book9Scientists are questioning the effectiveness of multiple sclerosis (MS) drugs such as beta interferon.

Interferons have been used widely for the treatment of multiple sclerosis, a neurological disease, for almost a decade.


  • their long-term effectiveness has not been confirmed
  • any beneficial effects might be outweighed by their side effects and high costs

In an analysis of trials conducted so far on the use of interferon in patients with the relapsing-remitting form of MS, interferon had a modest protective effect during the first year of treatment. However, results could not be determined for the second year due to trial weaknesses, including

  • high dropout rates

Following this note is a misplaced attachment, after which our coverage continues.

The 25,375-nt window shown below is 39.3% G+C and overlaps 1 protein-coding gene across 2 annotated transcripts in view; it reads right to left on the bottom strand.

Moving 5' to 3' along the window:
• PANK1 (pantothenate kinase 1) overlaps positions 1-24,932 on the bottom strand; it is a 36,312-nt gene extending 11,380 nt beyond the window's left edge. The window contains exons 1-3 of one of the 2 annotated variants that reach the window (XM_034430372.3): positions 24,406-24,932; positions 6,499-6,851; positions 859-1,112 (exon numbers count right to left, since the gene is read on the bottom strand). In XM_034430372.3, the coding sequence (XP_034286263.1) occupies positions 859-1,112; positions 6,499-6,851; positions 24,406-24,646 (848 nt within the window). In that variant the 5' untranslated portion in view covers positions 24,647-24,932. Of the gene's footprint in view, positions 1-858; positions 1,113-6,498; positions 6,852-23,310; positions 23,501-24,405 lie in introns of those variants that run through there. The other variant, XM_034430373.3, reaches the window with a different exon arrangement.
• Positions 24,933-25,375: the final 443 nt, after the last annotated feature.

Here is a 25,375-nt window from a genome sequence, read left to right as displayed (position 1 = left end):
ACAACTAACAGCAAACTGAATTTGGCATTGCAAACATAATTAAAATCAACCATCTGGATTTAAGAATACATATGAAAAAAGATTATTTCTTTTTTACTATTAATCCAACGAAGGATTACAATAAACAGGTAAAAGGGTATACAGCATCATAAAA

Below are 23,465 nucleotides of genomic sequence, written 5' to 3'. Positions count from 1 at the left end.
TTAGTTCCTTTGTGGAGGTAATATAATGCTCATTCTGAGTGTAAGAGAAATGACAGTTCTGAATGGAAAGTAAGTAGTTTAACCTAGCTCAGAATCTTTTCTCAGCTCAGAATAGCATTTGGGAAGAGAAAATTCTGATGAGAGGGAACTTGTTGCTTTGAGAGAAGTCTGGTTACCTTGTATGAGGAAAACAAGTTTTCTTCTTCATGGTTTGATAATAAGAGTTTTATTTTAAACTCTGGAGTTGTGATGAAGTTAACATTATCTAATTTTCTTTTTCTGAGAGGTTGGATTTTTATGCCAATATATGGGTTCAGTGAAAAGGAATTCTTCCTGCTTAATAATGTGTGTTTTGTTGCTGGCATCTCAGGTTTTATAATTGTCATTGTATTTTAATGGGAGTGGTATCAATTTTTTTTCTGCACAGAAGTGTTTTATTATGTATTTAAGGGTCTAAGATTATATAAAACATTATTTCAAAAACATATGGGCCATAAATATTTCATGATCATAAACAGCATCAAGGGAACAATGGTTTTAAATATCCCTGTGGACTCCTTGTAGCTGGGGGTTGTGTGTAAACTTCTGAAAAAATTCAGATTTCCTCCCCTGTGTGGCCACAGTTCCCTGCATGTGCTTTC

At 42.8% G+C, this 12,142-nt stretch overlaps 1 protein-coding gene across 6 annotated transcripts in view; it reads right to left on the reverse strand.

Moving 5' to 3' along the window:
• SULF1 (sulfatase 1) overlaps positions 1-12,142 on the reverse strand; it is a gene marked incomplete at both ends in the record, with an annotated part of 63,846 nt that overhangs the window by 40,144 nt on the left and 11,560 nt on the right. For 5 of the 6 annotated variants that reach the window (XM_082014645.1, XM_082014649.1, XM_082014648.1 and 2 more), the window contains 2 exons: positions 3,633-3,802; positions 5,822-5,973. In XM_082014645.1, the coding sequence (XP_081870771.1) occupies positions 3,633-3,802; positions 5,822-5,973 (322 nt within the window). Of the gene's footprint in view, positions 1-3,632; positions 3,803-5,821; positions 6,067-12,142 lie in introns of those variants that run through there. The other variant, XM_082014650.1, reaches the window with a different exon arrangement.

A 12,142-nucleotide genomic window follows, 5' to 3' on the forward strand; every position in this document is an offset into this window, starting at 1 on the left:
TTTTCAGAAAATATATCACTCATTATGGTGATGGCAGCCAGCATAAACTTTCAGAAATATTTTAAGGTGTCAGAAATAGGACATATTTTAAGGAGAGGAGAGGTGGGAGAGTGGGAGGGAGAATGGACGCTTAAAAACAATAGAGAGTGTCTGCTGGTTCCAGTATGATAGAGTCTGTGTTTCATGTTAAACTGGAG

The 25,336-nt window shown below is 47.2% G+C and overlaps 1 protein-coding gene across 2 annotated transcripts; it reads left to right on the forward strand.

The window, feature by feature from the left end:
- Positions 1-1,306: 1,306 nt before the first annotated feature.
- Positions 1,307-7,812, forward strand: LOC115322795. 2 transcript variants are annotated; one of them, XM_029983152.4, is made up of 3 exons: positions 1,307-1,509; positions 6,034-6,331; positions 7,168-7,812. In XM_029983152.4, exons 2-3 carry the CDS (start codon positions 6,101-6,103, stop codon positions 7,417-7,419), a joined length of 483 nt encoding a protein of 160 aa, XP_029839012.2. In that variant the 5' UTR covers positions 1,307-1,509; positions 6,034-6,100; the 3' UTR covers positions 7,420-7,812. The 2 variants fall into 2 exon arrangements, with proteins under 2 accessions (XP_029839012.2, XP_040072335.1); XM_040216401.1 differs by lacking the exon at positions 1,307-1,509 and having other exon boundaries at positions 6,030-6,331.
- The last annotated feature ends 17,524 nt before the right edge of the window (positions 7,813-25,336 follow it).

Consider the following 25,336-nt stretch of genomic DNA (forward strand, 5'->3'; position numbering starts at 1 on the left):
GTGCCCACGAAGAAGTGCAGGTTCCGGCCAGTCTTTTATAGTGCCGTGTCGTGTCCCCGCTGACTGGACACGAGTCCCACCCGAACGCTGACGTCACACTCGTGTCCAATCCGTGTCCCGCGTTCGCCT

• little to no follow-up of patients
  • differences in reporting of methods

Side effects were greater among patients taking interferon than those taking a placebo. Flu-like symptoms were common and the occurrence of leucopenia (an abnormal lowering of the white blood cell count), lymphocytopenia (an abnormally small number of lymphocytes in the circulating blood), thrombocytopenia (an abnormally small number of platelets in the blood), and raised liver enzymes in blood was higher than controls.

Scientists conclude that while interferon may have a modest effect during the first year of treatment, its effectiveness beyond one year is not known. Despite this, patients are commonly treated with interferon for long periods. Scientists say that the drug’s effectiveness should be assessed.

The Compounder concludes;

  • Interferon costs too much
  • It might work for only a short time
  • There are many possible, life threatening side effects
  • Using interferon is a waste of time and money

The Lancet February 15, 2003;361(9357) 545-552